Choosing a college certainly matters monetarily — be it choosing between an elite private school and a top public institution or between a flagship state university and a regional public university — according to an extensive article in the current online edition of The Atlantic. Texas A&M University figures prominently — and positively — in the article in the prestigious magazine.
In the “Does It Matter Where You Go to College” article, the writer, Jordan Weissmann, leaves little doubt that he thinks it does matter, and he cites a current Bloomberg Businessweek/Payscale survey in which Texas A&M fares quite well in assessing a graduate’s “return on investment”— what the graduate earns compared to the cost of his or her college education. Weissmann also cites a 2009 scholarly paper by Texas A&M Economics Professor Mark Hoekstra, who conducted an experiment to, in his words, “solve the elite college question.”
Hoekstra, recounts the writer, compared the earnings of white, male students who had barely missed the admissions cut-off for an “unnamed public flagship university” to those of students who had barely been accepted.
“Although the subjects were roughly similar in academic terms, the differences in their future earnings were profound,” Weissmann states. “Enrolling at the flagship increased wages by 20 percent.” He included a chart that he notes “illustrated vividly” the divide.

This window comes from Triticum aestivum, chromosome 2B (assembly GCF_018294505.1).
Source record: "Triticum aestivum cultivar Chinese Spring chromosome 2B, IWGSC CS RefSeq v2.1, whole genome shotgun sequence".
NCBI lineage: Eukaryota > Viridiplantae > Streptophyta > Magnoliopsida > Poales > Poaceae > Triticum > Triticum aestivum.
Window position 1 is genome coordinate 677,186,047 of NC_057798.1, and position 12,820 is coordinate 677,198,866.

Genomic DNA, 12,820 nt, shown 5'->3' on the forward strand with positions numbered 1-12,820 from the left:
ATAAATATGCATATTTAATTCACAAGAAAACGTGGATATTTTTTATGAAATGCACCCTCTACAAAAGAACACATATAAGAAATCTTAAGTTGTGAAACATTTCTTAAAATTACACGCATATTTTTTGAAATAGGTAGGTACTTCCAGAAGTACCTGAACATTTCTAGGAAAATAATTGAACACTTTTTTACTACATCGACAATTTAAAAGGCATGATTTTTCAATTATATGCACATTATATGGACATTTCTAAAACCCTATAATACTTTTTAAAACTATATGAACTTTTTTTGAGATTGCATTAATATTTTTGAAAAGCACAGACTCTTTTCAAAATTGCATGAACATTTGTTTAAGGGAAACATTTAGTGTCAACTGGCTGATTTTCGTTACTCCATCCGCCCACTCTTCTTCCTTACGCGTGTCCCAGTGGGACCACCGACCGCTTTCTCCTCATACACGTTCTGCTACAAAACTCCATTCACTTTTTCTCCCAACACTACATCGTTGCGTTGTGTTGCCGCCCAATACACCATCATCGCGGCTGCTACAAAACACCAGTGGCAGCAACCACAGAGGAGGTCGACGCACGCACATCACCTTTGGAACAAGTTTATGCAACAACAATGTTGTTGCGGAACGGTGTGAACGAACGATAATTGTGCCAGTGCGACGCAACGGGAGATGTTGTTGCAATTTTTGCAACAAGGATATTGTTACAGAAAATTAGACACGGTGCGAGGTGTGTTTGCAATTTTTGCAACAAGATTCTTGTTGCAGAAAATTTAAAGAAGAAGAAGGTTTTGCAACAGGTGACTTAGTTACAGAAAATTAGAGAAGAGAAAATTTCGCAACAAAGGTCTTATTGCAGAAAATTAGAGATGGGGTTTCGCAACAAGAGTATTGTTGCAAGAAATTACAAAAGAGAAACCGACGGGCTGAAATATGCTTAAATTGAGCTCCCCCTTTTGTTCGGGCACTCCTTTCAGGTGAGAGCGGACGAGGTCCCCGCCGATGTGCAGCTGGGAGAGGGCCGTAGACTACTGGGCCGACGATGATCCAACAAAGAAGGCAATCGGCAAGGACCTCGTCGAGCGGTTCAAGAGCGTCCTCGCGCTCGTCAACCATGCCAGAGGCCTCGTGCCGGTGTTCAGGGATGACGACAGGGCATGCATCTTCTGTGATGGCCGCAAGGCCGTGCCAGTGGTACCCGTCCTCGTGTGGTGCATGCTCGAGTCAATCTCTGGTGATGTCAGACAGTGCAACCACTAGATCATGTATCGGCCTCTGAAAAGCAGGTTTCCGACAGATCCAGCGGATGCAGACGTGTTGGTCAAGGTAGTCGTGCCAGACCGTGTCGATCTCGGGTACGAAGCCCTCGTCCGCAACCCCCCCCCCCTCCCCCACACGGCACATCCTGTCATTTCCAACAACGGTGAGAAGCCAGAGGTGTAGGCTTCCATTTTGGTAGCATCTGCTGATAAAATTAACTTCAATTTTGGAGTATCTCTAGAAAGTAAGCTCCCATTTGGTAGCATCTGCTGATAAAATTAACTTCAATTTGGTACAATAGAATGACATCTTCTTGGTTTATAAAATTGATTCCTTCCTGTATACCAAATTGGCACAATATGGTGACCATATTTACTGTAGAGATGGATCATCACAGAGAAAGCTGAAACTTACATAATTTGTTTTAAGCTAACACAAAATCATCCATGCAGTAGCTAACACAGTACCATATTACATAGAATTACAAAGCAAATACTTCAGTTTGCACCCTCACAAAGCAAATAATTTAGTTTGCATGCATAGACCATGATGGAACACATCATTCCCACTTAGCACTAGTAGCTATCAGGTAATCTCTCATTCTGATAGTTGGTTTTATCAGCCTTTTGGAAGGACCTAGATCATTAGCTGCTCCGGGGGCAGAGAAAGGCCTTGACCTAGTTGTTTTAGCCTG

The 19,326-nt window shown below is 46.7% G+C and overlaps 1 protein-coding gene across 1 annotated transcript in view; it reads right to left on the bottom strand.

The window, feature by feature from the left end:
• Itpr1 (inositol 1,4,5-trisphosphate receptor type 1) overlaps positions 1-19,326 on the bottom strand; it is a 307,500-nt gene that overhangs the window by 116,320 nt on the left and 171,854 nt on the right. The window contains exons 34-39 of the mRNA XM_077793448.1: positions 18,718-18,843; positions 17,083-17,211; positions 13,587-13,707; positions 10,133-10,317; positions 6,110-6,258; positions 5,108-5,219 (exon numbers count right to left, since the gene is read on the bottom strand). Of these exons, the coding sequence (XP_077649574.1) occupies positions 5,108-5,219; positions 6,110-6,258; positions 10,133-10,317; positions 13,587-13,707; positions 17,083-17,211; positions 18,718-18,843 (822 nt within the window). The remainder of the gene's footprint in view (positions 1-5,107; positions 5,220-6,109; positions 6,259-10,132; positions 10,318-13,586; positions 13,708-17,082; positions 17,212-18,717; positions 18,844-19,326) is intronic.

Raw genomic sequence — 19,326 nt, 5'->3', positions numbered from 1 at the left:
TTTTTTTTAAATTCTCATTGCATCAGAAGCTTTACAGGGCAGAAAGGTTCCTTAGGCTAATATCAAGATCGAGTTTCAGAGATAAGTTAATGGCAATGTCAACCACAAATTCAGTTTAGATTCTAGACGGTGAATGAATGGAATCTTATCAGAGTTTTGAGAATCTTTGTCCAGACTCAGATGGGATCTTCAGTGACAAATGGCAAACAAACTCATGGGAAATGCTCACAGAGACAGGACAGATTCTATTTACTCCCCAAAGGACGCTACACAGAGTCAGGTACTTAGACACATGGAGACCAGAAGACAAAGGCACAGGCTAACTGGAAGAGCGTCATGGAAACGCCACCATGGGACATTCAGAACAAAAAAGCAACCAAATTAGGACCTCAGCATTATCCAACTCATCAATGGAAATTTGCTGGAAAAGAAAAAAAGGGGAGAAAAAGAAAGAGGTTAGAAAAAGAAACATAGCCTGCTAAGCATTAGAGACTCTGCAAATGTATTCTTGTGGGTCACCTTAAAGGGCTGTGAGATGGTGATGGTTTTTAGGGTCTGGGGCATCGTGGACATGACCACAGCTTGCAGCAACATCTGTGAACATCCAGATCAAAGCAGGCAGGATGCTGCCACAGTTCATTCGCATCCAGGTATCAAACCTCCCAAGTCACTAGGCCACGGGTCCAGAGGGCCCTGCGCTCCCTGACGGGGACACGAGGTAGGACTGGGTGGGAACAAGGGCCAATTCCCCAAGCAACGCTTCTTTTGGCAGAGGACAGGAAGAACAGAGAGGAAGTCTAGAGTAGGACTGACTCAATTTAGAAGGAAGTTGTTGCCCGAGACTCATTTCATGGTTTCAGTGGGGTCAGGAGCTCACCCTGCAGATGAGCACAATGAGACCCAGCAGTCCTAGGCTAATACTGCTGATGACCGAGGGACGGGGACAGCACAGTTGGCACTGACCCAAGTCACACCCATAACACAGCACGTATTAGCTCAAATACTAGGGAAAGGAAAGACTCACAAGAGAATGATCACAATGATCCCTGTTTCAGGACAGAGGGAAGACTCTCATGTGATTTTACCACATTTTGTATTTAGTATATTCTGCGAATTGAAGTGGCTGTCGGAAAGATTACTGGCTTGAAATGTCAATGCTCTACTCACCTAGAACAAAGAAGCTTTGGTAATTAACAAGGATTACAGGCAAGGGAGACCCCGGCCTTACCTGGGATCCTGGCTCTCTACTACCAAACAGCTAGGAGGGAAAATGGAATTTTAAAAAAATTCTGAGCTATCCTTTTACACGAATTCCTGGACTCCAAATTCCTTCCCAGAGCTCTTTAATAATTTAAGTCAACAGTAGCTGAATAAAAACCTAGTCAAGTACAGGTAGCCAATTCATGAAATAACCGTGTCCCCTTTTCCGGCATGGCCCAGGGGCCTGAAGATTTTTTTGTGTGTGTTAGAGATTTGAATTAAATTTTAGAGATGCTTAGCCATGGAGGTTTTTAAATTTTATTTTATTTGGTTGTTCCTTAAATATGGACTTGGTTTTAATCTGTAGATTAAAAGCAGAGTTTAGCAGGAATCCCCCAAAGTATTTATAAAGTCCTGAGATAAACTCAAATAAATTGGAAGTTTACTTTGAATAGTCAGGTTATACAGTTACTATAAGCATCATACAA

While expressing pride that Texas A&M places high and prominently in surveys and assessments reflecting success in the job market and in the work place, officials there emphasize that a college education should be measured by more than just monetary success, beginning with the value of gaining a well-rounded educational experience that provides the basis for lifelong learning and success in all walks of life.
Also, they emphasize that regional universities — certainly including the other academic members of The Texas A&M University System — provide vital services to their students and their communities — and to the State of Texas. Texas A&M has cooperative programs with many of them, both within and outside the Texas A&M System, as well with private and public institutions throughout the state, as well as nationally and internationally. They also point out that Texas A&M has strong and productive ties with a host of Texas community colleges, including a special admissions-related partnership with Blinn College.
“We highly value our relationships with other institutions of higher learning – other flagships, regional universities and community colleges,” Texas A&M President R. Bowen Loftin said. “We all have roles to carry out for the state of Texas in helping prepare the leaders of tomorrow and contributing to the discovery of new knowledge and various forms of service.”
He pointed out the regional universities in the Texas A&M System and elsewhere in the state offer “unique educational opportunities and value to largely under-served audiences,” adding that several of the schools have “distinct centers of excellence” in areas ranging from music to engineering and journalism.